by Miguel Martinez


When Introvigne used to hate "cults" and like "apostates"  

Alleanza Cattolica radically changed its views on cults at the end of 1985. Rather more difficult to establish is whether Introvigne did too, for the simple reason that Introvigne hardly ever touched the issue before that year. However, we have seen how AC and Introvigne are virtually synonymous: AC's current line on "apostates" and the use of the word "setta" (sect or cult) are today identical with Introvigne's, and no writing by Introvigne before 1985 shows the slightest deviation from the party line on any of the issues he did deal with at the time; so I believe we can freely compare writings on the subject by Introvigne today with those by AC authors before 1985. In any case, there is an article by Introvigne himself, previous to the great shift of the mid-Eighties. In 1985 he wrote one of his first essays on what he definitely would not have then called a "New Religious Movement", the Jehovah's Witnesses. (I Testimoni di Geova: un profetismo gnostico in Quaderni di Cristianità, Spring 1985, p. 20 ff.). The opening paragraph of this nineteen-page article speaks for itself: 

 
"A privileged witness: Raymond Franz 

Literature on the Jehovah's Witnesses already includes the often worrying testimonies of people who have left this cult [setta] to join the Catholic Church, like Günther Pape, or some Protestantic group, such as William J. Schnell, George Terry, Richard Cotton, John Bevins or William Cetnar. The book Crisis of Conscience by Raymond Franz, published in the United States in 1983, however, offers for the first time the testimony of a member of the Governing who, after having been part of the Governing Body - the supreme government of the Jehovah's Witnesses, considered to be the channel for communication between God and his people - left the organisation and took a critical attitude towards the cult [setta]"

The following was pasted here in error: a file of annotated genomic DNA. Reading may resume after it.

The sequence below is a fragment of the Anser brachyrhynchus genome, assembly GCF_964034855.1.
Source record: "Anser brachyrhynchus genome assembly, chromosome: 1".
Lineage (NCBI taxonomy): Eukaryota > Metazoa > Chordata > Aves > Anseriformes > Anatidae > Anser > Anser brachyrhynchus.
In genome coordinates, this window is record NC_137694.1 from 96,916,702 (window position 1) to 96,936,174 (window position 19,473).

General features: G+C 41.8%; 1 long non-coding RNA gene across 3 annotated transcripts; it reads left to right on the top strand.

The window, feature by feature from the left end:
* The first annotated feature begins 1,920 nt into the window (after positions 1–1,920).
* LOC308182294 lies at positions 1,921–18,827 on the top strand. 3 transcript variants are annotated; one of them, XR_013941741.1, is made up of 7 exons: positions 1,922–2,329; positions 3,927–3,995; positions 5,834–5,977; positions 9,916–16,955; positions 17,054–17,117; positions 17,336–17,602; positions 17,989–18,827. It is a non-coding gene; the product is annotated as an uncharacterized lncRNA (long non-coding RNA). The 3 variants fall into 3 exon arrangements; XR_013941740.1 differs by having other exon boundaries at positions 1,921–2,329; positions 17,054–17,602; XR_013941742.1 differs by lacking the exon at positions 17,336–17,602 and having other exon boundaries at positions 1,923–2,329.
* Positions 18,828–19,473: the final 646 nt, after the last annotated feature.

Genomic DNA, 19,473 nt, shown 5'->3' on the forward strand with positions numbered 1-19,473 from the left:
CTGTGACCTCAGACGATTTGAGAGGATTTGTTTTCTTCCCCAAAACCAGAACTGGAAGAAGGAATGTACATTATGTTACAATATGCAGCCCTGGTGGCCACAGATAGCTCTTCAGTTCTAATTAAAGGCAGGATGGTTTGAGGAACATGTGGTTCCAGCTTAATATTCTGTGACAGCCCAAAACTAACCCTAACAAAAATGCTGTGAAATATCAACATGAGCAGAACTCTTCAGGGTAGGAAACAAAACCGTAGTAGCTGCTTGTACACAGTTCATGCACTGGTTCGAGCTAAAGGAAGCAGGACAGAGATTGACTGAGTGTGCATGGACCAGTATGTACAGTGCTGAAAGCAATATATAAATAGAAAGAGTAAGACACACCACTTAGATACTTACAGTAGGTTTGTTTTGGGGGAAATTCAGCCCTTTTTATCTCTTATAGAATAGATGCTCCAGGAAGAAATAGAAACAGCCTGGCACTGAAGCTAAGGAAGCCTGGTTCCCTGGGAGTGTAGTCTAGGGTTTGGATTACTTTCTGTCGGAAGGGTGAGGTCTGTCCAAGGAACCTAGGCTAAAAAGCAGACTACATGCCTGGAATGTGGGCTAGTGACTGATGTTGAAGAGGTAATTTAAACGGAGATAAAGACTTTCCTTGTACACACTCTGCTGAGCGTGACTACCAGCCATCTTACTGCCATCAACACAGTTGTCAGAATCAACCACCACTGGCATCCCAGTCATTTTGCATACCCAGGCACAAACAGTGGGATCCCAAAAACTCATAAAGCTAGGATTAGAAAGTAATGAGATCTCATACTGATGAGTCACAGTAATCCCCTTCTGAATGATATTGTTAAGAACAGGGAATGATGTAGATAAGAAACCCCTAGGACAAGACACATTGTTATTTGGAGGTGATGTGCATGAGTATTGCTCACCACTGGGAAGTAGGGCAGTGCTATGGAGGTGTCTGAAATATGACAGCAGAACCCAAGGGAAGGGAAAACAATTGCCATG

The word "setta" (like the rather offensive "protestantico") occurs again twice in the following paragraph, and many more times in the text. On the following page (p. 21), Introvigne has something quite kind to say about what he would doubtless later have labelled as the "atrocity story" of a "professional enemy":

"Therefore, on May 22, 1980, Raymond Franz resigned from the Governing Body, to which he had belonged for nine years, and discovered he had to start a new life, without any personal experience or academic deree, since he had devoted all of his previous existence to activity as a full-time Jehovah's Witness."


On p. 22, we even read the following:

"The personal events of Raymond Franz' life have an interest which goes beyond the individual case of the author of Crisis of Conscience, since they bring out the cultic spirit [spirito di setta] which inspires the entire organisation of the Jehovah's Witnesses and which drives them to strike out systematically and ferociously against any inside dissenter, without feeling the need to provide arguments or explanations. His is certainly a partial view; however, on the basis of the documents which he presents any reader with some experience of law will find it hard not to share the conclusion that 'every right is on the side of the accusers, and the accused have no rights at all"


Introvigne tells us what the "cultic spirit" (spirito di setta) is all about:

"On the contrary, the law and the court system inside the Jehovah's Witness organisation, show the cultic spirit in its most typical character, which consists of denying explanations to members and in imposing decisions which have no rational motives and are not argued rationally" (p. 23)